2015 – 2016 Venice Film Photography


What is the city but the people.
True. The people are the city.
Coriolanus, W. Shakespeare


Venice, the city, operates 24/7, surpassing Disneyland as the ultimate always-on amusement park. Consequently, it offers trinkets and pictures to take home, along with boutique hotels, pizza slices, and kebabs. Moreover, churches readily dispense entrance tickets, gondolas offer their musical rides, and bridges serve as belvederes to capture made-in-China carnival masks. Furthermore, at sunset, similar to amusement parks worldwide, the buzzing question in everyone’s mind is: “A che ora chiude Venezia?” (What are the opening hours? At what time does everything close?)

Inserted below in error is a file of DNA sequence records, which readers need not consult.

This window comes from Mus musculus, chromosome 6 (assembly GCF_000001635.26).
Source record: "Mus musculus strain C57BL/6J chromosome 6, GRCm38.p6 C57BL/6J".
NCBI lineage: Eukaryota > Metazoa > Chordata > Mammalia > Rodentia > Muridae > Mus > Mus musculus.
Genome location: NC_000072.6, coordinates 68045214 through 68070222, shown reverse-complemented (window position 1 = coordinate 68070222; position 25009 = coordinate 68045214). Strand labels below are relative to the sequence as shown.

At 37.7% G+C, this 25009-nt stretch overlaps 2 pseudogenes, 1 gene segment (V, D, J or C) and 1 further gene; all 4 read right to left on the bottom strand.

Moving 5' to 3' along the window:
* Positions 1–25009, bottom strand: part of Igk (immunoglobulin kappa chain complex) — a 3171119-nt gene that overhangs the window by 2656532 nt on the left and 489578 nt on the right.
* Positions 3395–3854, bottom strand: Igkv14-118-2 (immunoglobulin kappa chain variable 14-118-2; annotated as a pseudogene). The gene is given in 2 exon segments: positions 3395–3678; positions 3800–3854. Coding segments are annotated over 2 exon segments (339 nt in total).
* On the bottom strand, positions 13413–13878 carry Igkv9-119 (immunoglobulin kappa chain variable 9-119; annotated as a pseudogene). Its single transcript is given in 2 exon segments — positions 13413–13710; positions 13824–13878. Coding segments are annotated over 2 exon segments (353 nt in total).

Therefore, what becomes of a city after removing its inhabitants and filling it with tourists? Additionally, what remains of the public spaces? And the private ones, when houses are no longer homes?

Consequently, Venice stands on the front line of Europe’s displaced cities, with their layered and historical communities joyfully ejected under the pressure of mobile wealth. Following this, these living cities then morph into museums, shopping malls, grand hotels, and plastic mementos.

By capturing this transformation, we glimpse the future of all cities. This is why I have chosen this photographic method to unveil the face behind the mask. As a result, a pictorial still life of the city explores a backdrop morphing into theatrical representation, all shot on film in medium format. Since today’s city consumption also occurs through the predatory capture of digital images, shooting on film brings back a mental and physical attitude of slowness, a reflective and instinctual vision that embraces the time, research, and effort required to dive into this displacement.

Venice Film Photography